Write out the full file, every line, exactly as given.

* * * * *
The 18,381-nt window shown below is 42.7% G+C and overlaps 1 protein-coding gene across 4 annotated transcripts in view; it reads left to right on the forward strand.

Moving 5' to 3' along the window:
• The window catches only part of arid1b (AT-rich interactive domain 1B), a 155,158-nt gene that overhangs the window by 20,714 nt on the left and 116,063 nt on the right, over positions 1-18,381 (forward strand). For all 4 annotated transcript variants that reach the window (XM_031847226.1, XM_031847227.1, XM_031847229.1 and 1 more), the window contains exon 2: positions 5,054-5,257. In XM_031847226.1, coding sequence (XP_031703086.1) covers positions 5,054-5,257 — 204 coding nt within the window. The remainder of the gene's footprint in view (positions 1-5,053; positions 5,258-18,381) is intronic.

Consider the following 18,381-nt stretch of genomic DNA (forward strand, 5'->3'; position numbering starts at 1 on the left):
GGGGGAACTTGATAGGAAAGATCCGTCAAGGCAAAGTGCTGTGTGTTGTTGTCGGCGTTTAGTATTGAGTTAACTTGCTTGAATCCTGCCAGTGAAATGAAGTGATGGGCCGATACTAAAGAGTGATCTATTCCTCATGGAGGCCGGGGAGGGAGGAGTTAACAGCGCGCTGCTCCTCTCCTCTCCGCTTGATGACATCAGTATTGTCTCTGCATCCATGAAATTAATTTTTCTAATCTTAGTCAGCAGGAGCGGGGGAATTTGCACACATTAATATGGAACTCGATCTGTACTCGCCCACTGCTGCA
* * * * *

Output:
The 18,381-nt window shown below is 42.7% G+C and overlaps 1 protein-coding gene across 4 annotated transcripts in view; it reads left to right on the forward strand.

Moving 5' to 3' along the window:
• The window catches only part of arid1b (AT-rich interactive domain 1B), a 155,158-nt gene that overhangs the window by 20,714 nt on the left and 116,063 nt on the right, over positions 1-18,381 (forward strand). For all 4 annotated transcript variants that reach the window (XM_031847226.1, XM_031847227.1, XM_031847229.1 and 1 more), the window contains exon 2: positions 5,054-5,257. In XM_031847226.1, coding sequence (XP_031703086.1) covers positions 5,054-5,257 — 204 coding nt within the window. The remainder of the gene's footprint in view (positions 1-5,053; positions 5,258-18,381) is intronic.

Consider the following 18,381-nt stretch of genomic DNA (forward strand, 5'->3'; position numbering starts at 1 on the left):
GGGGGAACTTGATAGGAAAGATCCGTCAAGGCAAAGTGCTGTGTGTTGTTGTCGGCGTTTAGTATTGAGTTAACTTGCTTGAATCCTGCCAGTGAAATGAAGTGATGGGCCGATACTAAAGAGTGATCTATTCCTCATGGAGGCCGGGGAGGGAGGAGTTAACAGCGCGCTGCTCCTCTCCTCTCCGCTTGATGACATCAGTATTGTCTCTGCATCCATGAAATTAATTTTTCTAATCTTAGTCAGCAGGAGCGGGGGAATTTGCACACATTAATATGGAACTCGATCTGTACTCGCCCACTGCTGCA